Disobedience is the stamp of the hero. -Ragnar Redbeard
Also, this is Kagata..
(edited 1 month ago)

User Info: SSj4Wingzero

SSj4Wingzero
1 month ago#17
Yeah, folks who are totally obsessed with one thing and allow it to influence every part of their lives can be obnoxious.

Think about it like a Sports fan. Most people watch sports and enjoy it. It's a hobby. No big deal. But on occasion, you'll find that one guy who is so completely dedicated to sports that everything he says or does revolves around it, and he can't even be in the same *room* as someone who doesn't watch the same sport or doesn't like the same team. It's rare, but it does happen.

As for autism, that's a tough one. Many people who have autism are not diagnosed as having it, and you can be just *barely* on the autism spectrum and live your whole life without anybody in your family ever thinking that you needed to get evaluated for it. Does someone have autism, or is he just an awkward guy? That line is not easy to draw even for medical and educational professionals, let alone your average everyday person.

Incidentally, some forms of autism do lend themselves to obsessions over certain things. But...they could be anything. I don't think there's much research done on any correlation between ASD and church attendance, and there probably won't be anytime soon.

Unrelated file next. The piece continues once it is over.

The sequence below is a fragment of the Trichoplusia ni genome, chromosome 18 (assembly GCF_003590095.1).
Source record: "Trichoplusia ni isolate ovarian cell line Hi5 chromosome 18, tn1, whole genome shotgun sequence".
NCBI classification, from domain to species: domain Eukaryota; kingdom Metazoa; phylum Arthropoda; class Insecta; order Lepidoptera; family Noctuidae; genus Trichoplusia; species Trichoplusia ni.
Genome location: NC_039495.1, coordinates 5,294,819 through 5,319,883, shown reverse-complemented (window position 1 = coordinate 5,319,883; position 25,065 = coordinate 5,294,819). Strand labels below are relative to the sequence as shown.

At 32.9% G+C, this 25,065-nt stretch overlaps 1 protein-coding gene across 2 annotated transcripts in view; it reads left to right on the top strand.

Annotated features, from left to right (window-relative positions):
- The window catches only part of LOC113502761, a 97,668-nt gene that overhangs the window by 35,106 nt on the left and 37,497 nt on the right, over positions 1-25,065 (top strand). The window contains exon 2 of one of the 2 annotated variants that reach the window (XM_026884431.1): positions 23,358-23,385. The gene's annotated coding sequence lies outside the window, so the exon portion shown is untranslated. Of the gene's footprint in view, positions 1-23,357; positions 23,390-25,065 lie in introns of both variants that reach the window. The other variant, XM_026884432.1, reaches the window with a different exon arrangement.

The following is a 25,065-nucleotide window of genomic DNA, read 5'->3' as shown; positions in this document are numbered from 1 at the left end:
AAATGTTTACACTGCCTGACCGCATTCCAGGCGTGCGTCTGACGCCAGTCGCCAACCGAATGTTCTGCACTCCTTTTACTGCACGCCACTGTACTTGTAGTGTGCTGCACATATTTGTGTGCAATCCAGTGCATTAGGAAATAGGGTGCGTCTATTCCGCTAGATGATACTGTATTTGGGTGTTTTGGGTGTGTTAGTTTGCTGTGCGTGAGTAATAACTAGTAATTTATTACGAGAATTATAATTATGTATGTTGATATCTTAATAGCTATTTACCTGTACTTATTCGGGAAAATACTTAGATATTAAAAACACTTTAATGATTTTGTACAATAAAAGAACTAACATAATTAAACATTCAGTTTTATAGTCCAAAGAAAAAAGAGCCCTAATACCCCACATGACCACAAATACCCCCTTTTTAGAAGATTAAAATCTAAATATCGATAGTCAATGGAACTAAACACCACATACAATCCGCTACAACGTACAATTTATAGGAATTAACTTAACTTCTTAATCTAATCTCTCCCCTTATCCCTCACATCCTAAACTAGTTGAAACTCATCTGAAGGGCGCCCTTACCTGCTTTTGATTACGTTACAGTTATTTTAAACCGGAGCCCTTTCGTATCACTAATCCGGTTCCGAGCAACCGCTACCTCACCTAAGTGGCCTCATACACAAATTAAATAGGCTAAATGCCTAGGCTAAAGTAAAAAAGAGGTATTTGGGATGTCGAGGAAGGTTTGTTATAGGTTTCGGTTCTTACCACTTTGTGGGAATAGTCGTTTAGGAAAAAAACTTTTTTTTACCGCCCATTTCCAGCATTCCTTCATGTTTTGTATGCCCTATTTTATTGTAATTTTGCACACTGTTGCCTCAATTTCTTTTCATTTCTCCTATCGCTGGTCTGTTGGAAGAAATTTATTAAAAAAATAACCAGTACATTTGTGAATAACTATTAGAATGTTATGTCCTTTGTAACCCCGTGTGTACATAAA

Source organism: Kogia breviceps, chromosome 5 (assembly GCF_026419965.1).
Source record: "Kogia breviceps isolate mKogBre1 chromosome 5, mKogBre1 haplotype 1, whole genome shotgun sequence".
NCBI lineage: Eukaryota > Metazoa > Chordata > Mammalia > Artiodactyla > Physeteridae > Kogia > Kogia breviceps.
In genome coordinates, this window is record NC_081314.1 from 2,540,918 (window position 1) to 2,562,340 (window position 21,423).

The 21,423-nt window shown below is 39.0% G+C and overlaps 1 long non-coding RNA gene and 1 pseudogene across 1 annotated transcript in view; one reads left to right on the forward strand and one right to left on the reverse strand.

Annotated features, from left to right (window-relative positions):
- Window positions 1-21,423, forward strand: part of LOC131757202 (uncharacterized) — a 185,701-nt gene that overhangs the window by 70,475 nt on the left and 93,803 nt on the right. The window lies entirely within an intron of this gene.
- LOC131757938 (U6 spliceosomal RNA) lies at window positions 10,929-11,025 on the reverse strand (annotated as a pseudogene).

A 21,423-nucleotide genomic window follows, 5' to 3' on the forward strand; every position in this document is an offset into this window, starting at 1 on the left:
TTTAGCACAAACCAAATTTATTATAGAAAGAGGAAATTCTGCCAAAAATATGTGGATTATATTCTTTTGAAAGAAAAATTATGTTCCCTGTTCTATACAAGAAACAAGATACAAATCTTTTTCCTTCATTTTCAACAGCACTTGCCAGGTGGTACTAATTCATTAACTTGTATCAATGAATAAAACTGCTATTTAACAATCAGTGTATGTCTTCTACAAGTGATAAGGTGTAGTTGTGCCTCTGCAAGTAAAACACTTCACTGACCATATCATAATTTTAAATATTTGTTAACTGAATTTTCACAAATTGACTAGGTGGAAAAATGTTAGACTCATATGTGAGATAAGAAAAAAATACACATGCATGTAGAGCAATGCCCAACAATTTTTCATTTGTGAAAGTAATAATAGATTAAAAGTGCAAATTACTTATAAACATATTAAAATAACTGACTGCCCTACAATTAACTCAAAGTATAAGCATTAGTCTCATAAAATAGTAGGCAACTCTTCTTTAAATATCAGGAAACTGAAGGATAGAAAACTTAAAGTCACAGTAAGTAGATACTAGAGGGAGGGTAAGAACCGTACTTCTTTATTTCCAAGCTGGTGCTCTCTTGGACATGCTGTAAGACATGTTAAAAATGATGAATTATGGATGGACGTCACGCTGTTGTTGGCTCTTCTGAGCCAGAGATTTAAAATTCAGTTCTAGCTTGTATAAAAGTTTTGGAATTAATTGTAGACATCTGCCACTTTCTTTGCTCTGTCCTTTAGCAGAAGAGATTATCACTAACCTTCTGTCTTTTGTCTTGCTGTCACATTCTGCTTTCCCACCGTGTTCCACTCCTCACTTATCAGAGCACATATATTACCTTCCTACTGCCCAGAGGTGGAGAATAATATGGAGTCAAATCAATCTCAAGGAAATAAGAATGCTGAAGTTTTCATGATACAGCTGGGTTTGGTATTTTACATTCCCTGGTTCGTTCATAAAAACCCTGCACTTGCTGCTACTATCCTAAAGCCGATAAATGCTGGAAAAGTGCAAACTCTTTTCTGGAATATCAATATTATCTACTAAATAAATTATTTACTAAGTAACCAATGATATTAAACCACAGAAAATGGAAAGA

Not changing this sig until the Knicks win the NBA Championship! Started...4/23/2011? Or was it 2010?
(edited 1 month ago)

User Info: kozlo100

kozlo100
1 month ago#18
Are we not all just describing everyone in their late teens and early twenties?

Isn't this the usual time where everyone is a bit awkward, a bit overzealous and idealistic, losing old friends because of changing interests, and all the rest?

I'm sure most of us don't think we were like that at our age, but are we really sure that isn't just the lingering effects of being awkward, overzealous, and sure there was something wrong about other people and not us?
Time flies like the wind,
and fruit flies like a banana.

User Info: OrangeWizard

OrangeWizard
1 month ago#19
For those of you that aren't awkward... what's it like? How do you do it?

User Info: AntiMrPlaya1

AntiMrPlaya1
1 month ago#20
GreenKnight127 posted...
I try not to generalize....but from personal experience....I have noticed that young Christians (like, under the age of 25?) aren't "awkward" so much as they are just quietly condescending.

They secretly believe that something is wrong with people who aren't Christians like them. They see themselves as better. While they see everyone else as lacking something.

They do NOT enjoy hanging out with people who aren't Christian. Unless, of course, it's to help convert them by talking about Jesus constantly.